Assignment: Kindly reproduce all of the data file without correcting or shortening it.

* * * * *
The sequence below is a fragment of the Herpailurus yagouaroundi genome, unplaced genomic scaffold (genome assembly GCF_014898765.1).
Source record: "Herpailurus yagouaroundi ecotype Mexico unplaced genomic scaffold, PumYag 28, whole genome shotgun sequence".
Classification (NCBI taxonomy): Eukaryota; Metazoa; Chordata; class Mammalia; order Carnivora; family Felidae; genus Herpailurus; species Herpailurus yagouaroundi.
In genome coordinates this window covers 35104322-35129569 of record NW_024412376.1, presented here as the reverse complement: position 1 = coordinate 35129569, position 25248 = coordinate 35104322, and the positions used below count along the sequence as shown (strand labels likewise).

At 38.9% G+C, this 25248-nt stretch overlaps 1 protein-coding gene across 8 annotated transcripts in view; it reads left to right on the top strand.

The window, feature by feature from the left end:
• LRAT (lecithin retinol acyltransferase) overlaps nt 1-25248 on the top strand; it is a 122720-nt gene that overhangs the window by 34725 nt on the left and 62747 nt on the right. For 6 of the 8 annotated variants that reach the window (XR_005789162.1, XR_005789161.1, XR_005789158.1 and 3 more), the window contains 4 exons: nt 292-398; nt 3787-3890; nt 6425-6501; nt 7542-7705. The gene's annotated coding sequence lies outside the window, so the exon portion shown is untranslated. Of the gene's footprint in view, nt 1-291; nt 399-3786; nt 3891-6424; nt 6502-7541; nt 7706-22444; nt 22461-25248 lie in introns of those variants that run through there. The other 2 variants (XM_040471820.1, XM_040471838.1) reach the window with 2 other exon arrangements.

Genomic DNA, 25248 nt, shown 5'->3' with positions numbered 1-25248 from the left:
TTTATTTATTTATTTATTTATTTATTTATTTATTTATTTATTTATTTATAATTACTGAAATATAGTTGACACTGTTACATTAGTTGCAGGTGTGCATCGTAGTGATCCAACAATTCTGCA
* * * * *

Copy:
The sequence below is a fragment of the Herpailurus yagouaroundi genome, unplaced genomic scaffold (genome assembly GCF_014898765.1).
Source record: "Herpailurus yagouaroundi ecotype Mexico unplaced genomic scaffold, PumYag 28, whole genome shotgun sequence".
Classification (NCBI taxonomy): Eukaryota; Metazoa; Chordata; class Mammalia; order Carnivora; family Felidae; genus Herpailurus; species Herpailurus yagouaroundi.
In genome coordinates this window covers 35104322-35129569 of record NW_024412376.1, presented here as the reverse complement: position 1 = coordinate 35129569, position 25248 = coordinate 35104322, and the positions used below count along the sequence as shown (strand labels likewise).

At 38.9% G+C, this 25248-nt stretch overlaps 1 protein-coding gene across 8 annotated transcripts in view; it reads left to right on the top strand.

The window, feature by feature from the left end:
• LRAT (lecithin retinol acyltransferase) overlaps nt 1-25248 on the top strand; it is a 122720-nt gene that overhangs the window by 34725 nt on the left and 62747 nt on the right. For 6 of the 8 annotated variants that reach the window (XR_005789162.1, XR_005789161.1, XR_005789158.1 and 3 more), the window contains 4 exons: nt 292-398; nt 3787-3890; nt 6425-6501; nt 7542-7705. The gene's annotated coding sequence lies outside the window, so the exon portion shown is untranslated. Of the gene's footprint in view, nt 1-291; nt 399-3786; nt 3891-6424; nt 6502-7541; nt 7706-22444; nt 22461-25248 lie in introns of those variants that run through there. The other 2 variants (XM_040471820.1, XM_040471838.1) reach the window with 2 other exon arrangements.

Genomic DNA, 25248 nt, shown 5'->3' with positions numbered 1-25248 from the left:
TTTATTTATTTATTTATTTATTTATTTATTTATTTATTTATTTATTTATAATTACTGAAATATAGTTGACACTGTTACATTAGTTGCAGGTGTGCATCGTAGTGATCCAACAATTCTGCA